Study of Dissemination and Use
| Front-end | Pilot
Project | Summative | Supplemental
Summary: Findings from a Summative Study
by: Edu, Inc.
Dr. Douglas Spencer, Lorin Graham, Robert P. Davis, Victoria
Angelotti, and Dianne Penn McDaniel
report is a summative evaluation of the In-Touch Science program.
The project, sponsored by Cornell University and funded by the
National Science Foundation, combines children?s hands-on, informal
science activities with national training of adult science facilitators.
on the period from October 1999 through December 2001, the study
investigates children?s engagement with the In-Touch curriculum,
adults comfort level as science facilitators leading In-Touch
activities, and the successful national dissemination of the curriculum
through training adults. The study details the project?s success
in reaching target audiences.
primary recommendation is that the project build on success by
articulating a clearly focused plan to establish In-Touch Science
as a sustainable, fiscally independent project, allowing the Cornell
team to withdraw to a support role.
option that the team may consider is expanding the size and scope
of the In-Touch web site to offer the field a model for dissemination
of informal science activities through training of adult facilitators
supported by web-based content and curriculum.
report presents results of national surveys, database analyses,
and interviews with over 100 In-Touch users. Section One ? A Summary
of Findings reports user?s comments about the curriculum, the
results of a national dissemination effort and recommendations
for the project?s future. Section Two ? Portraits of Use presents
case studies of In-Touch Science used by four target audiences:
girls, children with disabilities, Native Americans, and youth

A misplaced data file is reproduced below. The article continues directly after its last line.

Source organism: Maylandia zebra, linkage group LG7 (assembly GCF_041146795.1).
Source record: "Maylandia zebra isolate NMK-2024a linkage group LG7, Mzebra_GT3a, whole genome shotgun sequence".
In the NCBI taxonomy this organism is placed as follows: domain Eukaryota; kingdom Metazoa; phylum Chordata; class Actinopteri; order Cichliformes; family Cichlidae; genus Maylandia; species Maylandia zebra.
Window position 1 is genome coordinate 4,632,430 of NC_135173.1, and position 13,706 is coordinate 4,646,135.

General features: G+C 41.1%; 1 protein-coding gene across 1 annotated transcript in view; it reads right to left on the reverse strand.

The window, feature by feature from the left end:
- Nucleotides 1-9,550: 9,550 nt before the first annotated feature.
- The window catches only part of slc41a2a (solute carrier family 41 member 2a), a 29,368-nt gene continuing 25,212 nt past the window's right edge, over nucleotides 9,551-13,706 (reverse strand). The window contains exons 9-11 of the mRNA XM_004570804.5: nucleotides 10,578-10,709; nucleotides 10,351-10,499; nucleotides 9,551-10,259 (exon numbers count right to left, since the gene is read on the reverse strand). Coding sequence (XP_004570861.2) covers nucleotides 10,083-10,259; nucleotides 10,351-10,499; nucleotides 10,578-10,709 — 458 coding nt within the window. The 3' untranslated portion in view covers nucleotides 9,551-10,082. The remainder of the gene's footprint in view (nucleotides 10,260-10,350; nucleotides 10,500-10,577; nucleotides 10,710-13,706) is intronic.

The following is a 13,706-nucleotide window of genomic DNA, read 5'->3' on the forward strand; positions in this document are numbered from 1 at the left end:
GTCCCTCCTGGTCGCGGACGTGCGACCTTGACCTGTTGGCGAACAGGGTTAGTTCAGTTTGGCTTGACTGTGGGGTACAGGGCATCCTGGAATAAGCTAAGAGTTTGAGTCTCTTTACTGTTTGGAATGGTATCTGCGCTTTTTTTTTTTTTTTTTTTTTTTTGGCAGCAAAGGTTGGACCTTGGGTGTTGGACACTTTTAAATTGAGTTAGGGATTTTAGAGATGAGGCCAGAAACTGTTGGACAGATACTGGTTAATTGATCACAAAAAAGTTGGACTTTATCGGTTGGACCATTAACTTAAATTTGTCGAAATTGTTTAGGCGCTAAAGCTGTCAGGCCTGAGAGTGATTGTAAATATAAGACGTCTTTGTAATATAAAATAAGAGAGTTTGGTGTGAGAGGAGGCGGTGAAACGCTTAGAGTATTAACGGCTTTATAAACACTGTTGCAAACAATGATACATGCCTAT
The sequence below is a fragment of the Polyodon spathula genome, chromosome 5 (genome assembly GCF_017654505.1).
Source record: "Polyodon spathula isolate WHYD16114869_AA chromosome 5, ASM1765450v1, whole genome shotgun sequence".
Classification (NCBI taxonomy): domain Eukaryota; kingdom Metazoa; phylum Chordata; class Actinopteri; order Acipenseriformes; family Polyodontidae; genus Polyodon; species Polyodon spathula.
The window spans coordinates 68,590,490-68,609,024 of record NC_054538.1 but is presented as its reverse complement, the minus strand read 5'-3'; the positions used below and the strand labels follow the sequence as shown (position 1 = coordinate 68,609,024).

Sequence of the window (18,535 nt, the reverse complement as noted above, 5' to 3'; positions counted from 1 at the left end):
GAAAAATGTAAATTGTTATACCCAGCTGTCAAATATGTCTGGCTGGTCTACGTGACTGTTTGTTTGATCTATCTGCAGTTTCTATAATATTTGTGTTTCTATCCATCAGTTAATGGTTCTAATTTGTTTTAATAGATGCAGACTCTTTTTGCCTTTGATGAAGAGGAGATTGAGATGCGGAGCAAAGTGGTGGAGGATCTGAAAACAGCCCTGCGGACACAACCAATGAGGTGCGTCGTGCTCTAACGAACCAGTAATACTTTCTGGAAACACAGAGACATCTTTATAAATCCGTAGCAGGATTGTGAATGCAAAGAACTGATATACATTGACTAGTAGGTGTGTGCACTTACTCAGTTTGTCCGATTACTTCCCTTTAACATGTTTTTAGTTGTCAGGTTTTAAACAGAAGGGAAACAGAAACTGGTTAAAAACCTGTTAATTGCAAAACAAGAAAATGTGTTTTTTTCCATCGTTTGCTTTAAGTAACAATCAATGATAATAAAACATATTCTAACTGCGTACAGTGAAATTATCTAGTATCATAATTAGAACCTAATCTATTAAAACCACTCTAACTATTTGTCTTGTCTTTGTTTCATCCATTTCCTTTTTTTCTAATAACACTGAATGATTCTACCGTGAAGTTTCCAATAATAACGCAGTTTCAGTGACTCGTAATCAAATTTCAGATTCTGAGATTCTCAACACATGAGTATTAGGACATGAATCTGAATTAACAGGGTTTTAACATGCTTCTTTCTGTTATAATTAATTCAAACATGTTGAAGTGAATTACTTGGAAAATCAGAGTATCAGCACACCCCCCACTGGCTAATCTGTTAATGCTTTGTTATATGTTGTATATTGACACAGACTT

in urban ethnic minority communities.
project met or exceeded the majority of the goals stated in its
original grant application. The project established a rich database
showing that the project trained over 1,000 adult community science
facilitators. Thirty national workshops led by the Cornell team
spawned 21 second generation workshops and three third generation
workshops. Workshops receive consistently high ratings.
third of the workshop graduates were contacted via email or telephone.
41% of the respondents said that they have used or are using In-Touch
Science. There is clear evidence that In-Touch Science is reaching
its intended market: youth programs offering informal education.
It is also being used by homeschool families and school instructors
to support science learning. The project successfully reached
three of its four target audiences, with use among Native American
communities less pronounced.
are engaged by the activities, enjoy the hands-on nature of the
projects, and are able to articulate clear questions and observations
about the science concepts they are experiencing and observing.
Some units are more popular than others. At this time, there is
not demand for additional units. The comfort level of adults as
science facilitators varies.
current need is the development of a clear plan for the project?s
next phase. There is unmet market demand for hands-on science
curriculum supported by training and easy access to on-line resources.
Science has demonstrated that its Train-the-Trainer process is
a viable and successful dissemination model.
the project?s fiscal independence and sustainability is essential
to maximize the return on the National Science Foundation?s current
investment in In-Touch Science. The Cornell-led team should look
to multiple funding sources, including the National Science Foundation,
in order to secure second round funding, allowing Cornell to move
from a leadership to support role.
for the next phase include:
the In-Touch ?brand? and market segments
the sustainability of the train-the-trainer program
demand for web-based background information to provide science
content for children and adult In-Touch users
a support center for adult community science facilitators